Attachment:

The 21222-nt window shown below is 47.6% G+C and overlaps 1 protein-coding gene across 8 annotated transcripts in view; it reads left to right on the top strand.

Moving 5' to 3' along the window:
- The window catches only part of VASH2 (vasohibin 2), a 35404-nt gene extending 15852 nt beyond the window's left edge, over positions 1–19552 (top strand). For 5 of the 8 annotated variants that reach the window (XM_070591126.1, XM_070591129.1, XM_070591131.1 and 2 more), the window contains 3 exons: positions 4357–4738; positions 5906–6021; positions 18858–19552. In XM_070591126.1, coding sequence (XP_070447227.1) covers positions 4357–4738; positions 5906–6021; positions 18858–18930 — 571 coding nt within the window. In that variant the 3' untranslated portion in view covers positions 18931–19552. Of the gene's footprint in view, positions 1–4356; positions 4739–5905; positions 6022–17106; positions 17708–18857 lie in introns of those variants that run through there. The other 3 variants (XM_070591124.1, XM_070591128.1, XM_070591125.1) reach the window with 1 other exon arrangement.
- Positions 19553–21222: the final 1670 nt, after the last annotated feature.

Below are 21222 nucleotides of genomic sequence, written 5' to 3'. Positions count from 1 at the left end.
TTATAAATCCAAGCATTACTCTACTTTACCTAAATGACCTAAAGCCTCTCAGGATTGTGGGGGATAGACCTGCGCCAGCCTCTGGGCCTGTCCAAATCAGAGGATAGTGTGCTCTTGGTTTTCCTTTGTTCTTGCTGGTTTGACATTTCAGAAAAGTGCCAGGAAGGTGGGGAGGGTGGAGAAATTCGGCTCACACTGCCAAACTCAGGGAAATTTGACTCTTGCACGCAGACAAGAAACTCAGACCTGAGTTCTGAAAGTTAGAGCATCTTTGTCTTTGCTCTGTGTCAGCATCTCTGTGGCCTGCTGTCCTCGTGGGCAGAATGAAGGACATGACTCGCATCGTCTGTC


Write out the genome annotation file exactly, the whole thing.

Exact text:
The 21222-nt window shown below is 47.6% G+C and overlaps 1 protein-coding gene across 8 annotated transcripts in view; it reads left to right on the top strand.

Moving 5' to 3' along the window:
- The window catches only part of VASH2 (vasohibin 2), a 35404-nt gene extending 15852 nt beyond the window's left edge, over positions 1–19552 (top strand). For 5 of the 8 annotated variants that reach the window (XM_070591126.1, XM_070591129.1, XM_070591131.1 and 2 more), the window contains 3 exons: positions 4357–4738; positions 5906–6021; positions 18858–19552. In XM_070591126.1, coding sequence (XP_070447227.1) covers positions 4357–4738; positions 5906–6021; positions 18858–18930 — 571 coding nt within the window. In that variant the 3' untranslated portion in view covers positions 18931–19552. Of the gene's footprint in view, positions 1–4356; positions 4739–5905; positions 6022–17106; positions 17708–18857 lie in introns of those variants that run through there. The other 3 variants (XM_070591124.1, XM_070591128.1, XM_070591125.1) reach the window with 1 other exon arrangement.
- Positions 19553–21222: the final 1670 nt, after the last annotated feature.

Below are 21222 nucleotides of genomic sequence, written 5' to 3'. Positions count from 1 at the left end.
TTATAAATCCAAGCATTACTCTACTTTACCTAAATGACCTAAAGCCTCTCAGGATTGTGGGGGATAGACCTGCGCCAGCCTCTGGGCCTGTCCAAATCAGAGGATAGTGTGCTCTTGGTTTTCCTTTGTTCTTGCTGGTTTGACATTTCAGAAAAGTGCCAGGAAGGTGGGGAGGGTGGAGAAATTCGGCTCACACTGCCAAACTCAGGGAAATTTGACTCTTGCACGCAGACAAGAAACTCAGACCTGAGTTCTGAAAGTTAGAGCATCTTTGTCTTTGCTCTGTGTCAGCATCTCTGTGGCCTGCTGTCCTCGTGGGCAGAATGAAGGACATGACTCGCATCGTCTGTC